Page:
Brookhaven, GA, July 12, 2016 – by Trey Benton – MARTA filed an application with the City of Brookhaven’s Community Development Department on July 1st requesting to rezone an assemblage of land totaling 17.57 acres around the Brookhaven/Oglethorpe Station to construct a controversial Transit Oriented Development (TOD). The land is bordered by Peachtree Rd, Apple Valley Rd., Dresden Dr. and North Druid Hills Rd. In order to construct the TOD at the densities proposed, MARTA needs to rezone this land to PC-2. Currently the parcels have a mixture of zoning classifications such as C-2, M, R-75 and RM-75.
Included in the application, MARTA has “ticked the box” indicating they will pursue tax incentives in the form of Tax Abatements. Whether those incentives will be ultimately awarded by the DeKalb Development Authority or Brookhaven is not 100% certain, although there are active conversations with the City. If the City is to award the abatements, City Leaders tell The Post they would have more control over how those funds are handled. The number being thrown around at this point is between $15 million and $17 million.
The project, being led by a collaborative of developers called Brookhaven City Center Partners (BCCP), a joint venture of Integral Development and Transwestern Property, will include:
- An 8 story office building including 200,000 square feet,
- A hotel with 75,000 square feet (125 keys);
- Two for rent multifamily buildings aggregating 340 units;
- Two for sale multifamily buildings aggregating 107 units;
- One senior housing building with 100 units; and
- Retail and restaurant uses aggregating 55,768 square feet.
MARTA and BCCP say they have met with regional transportation stakeholders, including the Atlanta Regional Commission, Georgia Department of Transportation, and City, State and County leaders to address existing traffic problems, infrastructure capacity and other regional issues that could be further impacted by development of the TOD.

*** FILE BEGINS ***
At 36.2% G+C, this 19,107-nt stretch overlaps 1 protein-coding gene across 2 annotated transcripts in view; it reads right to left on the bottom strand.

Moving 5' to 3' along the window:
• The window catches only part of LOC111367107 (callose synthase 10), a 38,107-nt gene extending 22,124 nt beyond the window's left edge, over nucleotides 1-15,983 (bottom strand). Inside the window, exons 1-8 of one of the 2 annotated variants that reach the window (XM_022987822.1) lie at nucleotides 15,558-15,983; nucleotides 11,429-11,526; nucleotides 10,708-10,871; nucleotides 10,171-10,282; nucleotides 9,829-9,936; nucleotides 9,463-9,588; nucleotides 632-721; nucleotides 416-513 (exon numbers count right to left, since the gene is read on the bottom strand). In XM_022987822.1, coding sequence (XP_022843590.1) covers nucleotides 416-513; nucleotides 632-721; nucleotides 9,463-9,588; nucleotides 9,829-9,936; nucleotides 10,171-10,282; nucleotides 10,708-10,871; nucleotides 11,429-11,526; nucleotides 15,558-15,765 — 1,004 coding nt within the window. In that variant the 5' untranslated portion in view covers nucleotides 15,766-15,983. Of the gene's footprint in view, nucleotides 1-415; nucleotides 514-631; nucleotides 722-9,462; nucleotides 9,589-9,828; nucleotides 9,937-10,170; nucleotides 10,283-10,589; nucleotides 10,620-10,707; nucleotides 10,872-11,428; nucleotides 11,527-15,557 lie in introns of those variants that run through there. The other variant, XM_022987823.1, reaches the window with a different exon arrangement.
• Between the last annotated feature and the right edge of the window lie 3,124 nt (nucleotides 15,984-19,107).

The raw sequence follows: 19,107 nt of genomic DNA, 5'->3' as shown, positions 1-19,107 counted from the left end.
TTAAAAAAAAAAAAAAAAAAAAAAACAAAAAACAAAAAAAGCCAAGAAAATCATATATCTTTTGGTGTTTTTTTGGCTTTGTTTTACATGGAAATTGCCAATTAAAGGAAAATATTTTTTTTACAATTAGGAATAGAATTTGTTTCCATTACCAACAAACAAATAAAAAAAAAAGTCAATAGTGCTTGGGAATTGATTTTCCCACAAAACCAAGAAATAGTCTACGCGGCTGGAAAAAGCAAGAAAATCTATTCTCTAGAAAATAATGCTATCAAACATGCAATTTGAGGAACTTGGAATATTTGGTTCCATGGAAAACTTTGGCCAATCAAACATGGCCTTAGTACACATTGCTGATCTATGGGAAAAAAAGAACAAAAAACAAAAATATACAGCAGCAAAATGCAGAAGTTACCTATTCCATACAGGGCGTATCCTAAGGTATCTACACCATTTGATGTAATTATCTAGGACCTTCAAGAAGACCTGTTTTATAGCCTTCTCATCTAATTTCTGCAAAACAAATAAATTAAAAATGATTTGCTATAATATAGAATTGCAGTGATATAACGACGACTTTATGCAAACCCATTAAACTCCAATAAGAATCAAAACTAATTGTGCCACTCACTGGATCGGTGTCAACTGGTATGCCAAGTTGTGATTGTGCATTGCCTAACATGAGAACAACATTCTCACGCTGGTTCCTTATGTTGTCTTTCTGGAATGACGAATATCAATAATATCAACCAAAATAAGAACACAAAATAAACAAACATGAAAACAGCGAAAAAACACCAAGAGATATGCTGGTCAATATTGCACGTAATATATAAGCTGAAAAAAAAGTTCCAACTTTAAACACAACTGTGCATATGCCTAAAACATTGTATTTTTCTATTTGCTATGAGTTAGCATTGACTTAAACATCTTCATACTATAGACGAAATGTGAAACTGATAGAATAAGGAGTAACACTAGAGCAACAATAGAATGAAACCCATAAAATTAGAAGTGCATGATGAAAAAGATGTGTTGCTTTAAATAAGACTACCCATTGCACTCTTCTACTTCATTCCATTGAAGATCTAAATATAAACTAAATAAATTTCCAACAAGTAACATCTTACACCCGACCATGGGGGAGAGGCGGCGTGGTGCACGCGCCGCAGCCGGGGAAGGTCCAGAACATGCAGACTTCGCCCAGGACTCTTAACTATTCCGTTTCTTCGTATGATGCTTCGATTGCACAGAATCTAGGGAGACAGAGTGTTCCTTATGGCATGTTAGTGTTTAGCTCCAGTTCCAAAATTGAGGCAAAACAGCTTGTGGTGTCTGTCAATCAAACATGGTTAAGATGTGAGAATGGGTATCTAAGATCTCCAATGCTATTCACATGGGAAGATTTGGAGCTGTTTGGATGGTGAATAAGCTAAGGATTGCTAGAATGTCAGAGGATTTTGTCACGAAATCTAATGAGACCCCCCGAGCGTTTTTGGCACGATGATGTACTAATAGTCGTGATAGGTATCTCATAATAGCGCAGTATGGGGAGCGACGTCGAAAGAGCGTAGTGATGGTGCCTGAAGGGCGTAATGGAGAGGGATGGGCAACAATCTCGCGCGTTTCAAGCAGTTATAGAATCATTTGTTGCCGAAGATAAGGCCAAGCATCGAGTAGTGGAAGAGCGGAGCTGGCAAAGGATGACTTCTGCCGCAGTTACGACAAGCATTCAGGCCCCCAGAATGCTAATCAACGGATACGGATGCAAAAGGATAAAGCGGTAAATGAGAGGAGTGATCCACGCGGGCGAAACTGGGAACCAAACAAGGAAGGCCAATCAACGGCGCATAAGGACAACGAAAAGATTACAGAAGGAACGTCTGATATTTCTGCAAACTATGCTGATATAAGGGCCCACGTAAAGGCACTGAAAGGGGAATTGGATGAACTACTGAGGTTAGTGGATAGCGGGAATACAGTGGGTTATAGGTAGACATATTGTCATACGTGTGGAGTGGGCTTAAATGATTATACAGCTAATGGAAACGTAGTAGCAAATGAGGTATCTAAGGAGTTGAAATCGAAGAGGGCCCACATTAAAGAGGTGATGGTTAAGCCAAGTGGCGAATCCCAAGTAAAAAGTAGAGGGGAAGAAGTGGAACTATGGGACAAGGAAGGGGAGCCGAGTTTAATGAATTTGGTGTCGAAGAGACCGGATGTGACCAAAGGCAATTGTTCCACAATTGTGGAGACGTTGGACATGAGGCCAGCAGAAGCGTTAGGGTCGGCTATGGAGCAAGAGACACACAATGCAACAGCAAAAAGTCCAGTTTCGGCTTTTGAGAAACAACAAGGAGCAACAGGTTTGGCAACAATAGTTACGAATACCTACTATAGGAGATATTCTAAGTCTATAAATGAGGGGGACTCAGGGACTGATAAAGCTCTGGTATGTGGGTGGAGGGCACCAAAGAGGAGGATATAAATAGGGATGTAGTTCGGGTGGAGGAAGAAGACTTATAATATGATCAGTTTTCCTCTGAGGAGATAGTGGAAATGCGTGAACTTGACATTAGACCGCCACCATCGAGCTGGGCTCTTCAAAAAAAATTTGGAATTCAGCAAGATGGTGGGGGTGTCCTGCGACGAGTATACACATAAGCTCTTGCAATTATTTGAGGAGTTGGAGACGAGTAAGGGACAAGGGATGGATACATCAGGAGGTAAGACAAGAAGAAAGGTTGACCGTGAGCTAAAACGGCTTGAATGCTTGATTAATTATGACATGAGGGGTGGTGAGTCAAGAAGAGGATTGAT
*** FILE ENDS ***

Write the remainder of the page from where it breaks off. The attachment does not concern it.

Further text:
Included in the application packet, is a Transportation Analysis Study performed by Kimley-Horne and Associates (Embedded below). The study (Table 6) shows the Gross Project Trip Generation will produce 10,751 trips per day – 5,376 Entering and 5,376 Exiting. The chart shows estimated trip generation numbers and reduced trip generation numbers, as it is expected some of the trip counts will be lowered because of transit use or reductions because of the nature of a TOD.
Also included in the application packet is a Sewer Capacity Letter (Embedded below) from DeKalb County Department of Watershed Management. The County says that based on collected flow data, “sanitary sewer capacity may be available for the subject property at this time.” However, the County notes the determination of available capacity expressed is not guaranteed because it is “based upon the known conditions as of the date of this correspondence and on the provided anticipated capacity needs associated with the project.”
The County further states in the event sewer system infrastructure improvements are required to accommodate the “new flow contribution and ensure adequate sewer system capacity as a result of development on the referenced property, the developer will be responsible for the cost associated with installing any such improvements to the existing sewer system infrastructure.”
MARTA says it is not anticipated there will be an excessive or burdensome impact to schools.
But the real challenge MARTA and BCCP face in getting the project approved, is not necessarily with the City Government itself. The communities surrounding the proposed TOD such as Brookhaven Heights, Brookhaven Fields and Ashford Park have showed up in large numbers and have been vocal as to the impact this project would have on their community. Increases in traffic and infrastructure improvements are some of the top concerns, although the density of the project and how it would change the look and feel of the community have also been topics of considerable debate.
A Development of Regional Impact (DRI) Study is making its way through the State Department of Community Affairs and the Atlanta Regional Commission. As of the time of this Post, the City has not received the DRI.
MARTA’s application is set for a September 7th Planning Commission hearing, followed by appearing before the City Council on September 27th.
The full application, Letter of Intent and Site Plans can be found on the City’s website here.
The latest revised project plan is below.